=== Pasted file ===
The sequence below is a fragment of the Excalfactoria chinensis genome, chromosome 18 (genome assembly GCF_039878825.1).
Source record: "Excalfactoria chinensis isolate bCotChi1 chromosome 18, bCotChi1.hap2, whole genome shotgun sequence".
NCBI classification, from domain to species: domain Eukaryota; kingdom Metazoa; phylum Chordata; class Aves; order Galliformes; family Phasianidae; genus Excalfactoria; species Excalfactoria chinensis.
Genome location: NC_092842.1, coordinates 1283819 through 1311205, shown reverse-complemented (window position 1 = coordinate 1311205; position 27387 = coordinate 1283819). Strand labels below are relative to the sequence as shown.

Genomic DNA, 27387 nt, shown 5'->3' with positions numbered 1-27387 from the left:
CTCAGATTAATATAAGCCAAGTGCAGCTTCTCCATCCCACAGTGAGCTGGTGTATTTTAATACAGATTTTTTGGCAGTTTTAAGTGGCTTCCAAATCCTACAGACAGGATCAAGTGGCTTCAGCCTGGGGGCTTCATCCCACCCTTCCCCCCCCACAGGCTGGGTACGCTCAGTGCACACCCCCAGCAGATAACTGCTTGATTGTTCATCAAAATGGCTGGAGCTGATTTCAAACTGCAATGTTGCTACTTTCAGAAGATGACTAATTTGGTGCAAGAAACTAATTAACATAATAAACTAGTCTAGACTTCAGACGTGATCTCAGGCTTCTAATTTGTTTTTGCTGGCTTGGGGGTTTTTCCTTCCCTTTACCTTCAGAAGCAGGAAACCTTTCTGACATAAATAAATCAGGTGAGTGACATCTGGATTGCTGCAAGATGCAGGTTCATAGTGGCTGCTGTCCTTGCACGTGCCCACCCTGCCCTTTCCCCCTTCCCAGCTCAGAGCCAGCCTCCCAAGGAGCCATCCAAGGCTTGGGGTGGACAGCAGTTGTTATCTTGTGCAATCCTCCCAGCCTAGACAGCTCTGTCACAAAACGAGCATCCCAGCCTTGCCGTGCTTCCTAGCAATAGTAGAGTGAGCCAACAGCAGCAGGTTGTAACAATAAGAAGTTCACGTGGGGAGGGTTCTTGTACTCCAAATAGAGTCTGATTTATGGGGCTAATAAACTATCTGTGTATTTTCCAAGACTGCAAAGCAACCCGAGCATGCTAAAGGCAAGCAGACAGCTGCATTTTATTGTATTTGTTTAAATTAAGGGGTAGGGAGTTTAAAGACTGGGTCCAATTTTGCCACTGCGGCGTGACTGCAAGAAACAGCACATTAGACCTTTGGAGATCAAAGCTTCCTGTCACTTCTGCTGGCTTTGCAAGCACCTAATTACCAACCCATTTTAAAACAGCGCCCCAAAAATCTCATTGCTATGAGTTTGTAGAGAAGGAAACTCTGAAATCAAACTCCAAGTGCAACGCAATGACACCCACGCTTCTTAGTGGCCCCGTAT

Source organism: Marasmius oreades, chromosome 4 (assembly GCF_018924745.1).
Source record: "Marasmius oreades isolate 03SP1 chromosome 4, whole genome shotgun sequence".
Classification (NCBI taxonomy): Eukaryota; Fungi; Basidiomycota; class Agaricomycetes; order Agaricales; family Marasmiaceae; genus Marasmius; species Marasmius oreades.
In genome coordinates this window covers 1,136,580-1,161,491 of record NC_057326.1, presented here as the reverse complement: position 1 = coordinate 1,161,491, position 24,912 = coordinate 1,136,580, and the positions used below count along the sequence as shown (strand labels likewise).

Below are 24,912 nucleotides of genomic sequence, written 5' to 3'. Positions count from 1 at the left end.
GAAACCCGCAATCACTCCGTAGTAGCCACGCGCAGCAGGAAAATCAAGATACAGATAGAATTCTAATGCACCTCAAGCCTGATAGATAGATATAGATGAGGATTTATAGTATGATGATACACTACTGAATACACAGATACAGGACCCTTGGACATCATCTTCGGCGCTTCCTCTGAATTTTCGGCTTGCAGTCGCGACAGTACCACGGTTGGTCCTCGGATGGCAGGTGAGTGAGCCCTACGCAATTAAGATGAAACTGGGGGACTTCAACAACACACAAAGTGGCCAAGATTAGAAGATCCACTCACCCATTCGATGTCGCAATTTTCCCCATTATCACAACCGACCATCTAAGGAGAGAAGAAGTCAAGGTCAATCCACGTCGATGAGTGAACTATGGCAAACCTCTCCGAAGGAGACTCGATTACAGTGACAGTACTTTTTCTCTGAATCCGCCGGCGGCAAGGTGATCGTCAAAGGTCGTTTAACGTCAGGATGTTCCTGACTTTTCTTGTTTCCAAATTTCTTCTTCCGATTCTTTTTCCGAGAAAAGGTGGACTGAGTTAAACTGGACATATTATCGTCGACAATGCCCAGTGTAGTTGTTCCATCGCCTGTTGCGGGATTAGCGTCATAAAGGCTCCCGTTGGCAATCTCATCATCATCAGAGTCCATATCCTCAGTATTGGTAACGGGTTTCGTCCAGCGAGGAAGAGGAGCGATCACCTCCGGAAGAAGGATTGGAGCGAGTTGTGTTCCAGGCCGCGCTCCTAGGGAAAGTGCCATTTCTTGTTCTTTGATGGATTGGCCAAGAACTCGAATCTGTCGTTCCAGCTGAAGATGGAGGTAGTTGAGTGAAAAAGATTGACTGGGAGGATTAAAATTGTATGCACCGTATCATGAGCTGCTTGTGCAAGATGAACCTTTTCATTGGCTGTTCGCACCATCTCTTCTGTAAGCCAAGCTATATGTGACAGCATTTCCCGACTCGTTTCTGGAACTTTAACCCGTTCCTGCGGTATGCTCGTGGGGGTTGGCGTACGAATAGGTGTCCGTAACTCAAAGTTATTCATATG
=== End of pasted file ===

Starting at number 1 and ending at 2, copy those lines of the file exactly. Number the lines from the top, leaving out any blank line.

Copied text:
The sequence below is a fragment of the Excalfactoria chinensis genome, chromosome 18 (genome assembly GCF_039878825.1).
Source record: "Excalfactoria chinensis isolate bCotChi1 chromosome 18, bCotChi1.hap2, whole genome shotgun sequence".